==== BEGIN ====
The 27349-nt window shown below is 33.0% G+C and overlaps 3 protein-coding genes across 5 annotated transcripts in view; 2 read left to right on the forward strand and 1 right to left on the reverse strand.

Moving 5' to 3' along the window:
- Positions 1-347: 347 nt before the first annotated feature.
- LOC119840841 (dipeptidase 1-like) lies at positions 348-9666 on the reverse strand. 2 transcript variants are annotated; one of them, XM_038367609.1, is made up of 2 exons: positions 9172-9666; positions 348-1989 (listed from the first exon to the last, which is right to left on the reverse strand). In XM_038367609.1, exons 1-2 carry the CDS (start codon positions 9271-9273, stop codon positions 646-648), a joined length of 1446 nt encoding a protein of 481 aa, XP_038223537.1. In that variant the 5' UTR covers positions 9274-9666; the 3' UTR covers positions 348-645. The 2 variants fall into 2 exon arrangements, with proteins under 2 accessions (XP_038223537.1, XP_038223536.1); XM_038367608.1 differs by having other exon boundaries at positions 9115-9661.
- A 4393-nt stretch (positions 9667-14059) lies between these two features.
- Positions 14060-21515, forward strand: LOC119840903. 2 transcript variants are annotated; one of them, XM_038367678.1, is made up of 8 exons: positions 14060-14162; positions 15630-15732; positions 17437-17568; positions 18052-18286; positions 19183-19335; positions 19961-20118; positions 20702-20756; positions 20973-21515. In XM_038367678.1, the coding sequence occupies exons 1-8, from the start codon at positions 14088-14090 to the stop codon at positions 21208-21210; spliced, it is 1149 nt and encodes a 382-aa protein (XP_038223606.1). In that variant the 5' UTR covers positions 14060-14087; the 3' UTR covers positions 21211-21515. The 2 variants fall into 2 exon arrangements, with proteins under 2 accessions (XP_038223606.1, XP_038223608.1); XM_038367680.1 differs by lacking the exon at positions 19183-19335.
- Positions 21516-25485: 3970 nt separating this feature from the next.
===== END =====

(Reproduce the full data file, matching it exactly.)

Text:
The 27349-nt window shown below is 33.0% G+C and overlaps 3 protein-coding genes across 5 annotated transcripts in view; 2 read left to right on the forward strand and 1 right to left on the reverse strand.

Moving 5' to 3' along the window:
- Positions 1-347: 347 nt before the first annotated feature.
- LOC119840841 (dipeptidase 1-like) lies at positions 348-9666 on the reverse strand. 2 transcript variants are annotated; one of them, XM_038367609.1, is made up of 2 exons: positions 9172-9666; positions 348-1989 (listed from the first exon to the last, which is right to left on the reverse strand). In XM_038367609.1, exons 1-2 carry the CDS (start codon positions 9271-9273, stop codon positions 646-648), a joined length of 1446 nt encoding a protein of 481 aa, XP_038223537.1. In that variant the 5' UTR covers positions 9274-9666; the 3' UTR covers positions 348-645. The 2 variants fall into 2 exon arrangements, with proteins under 2 accessions (XP_038223537.1, XP_038223536.1); XM_038367608.1 differs by having other exon boundaries at positions 9115-9661.
- A 4393-nt stretch (positions 9667-14059) lies between these two features.
- Positions 14060-21515, forward strand: LOC119840903. 2 transcript variants are annotated; one of them, XM_038367678.1, is made up of 8 exons: positions 14060-14162; positions 15630-15732; positions 17437-17568; positions 18052-18286; positions 19183-19335; positions 19961-20118; positions 20702-20756; positions 20973-21515. In XM_038367678.1, the coding sequence occupies exons 1-8, from the start codon at positions 14088-14090 to the stop codon at positions 21208-21210; spliced, it is 1149 nt and encodes a 382-aa protein (XP_038223606.1). In that variant the 5' UTR covers positions 14060-14087; the 3' UTR covers positions 21211-21515. The 2 variants fall into 2 exon arrangements, with proteins under 2 accessions (XP_038223606.1, XP_038223608.1); XM_038367680.1 differs by lacking the exon at positions 19183-19335.
- Positions 21516-25485: 3970 nt separating this feature from the next.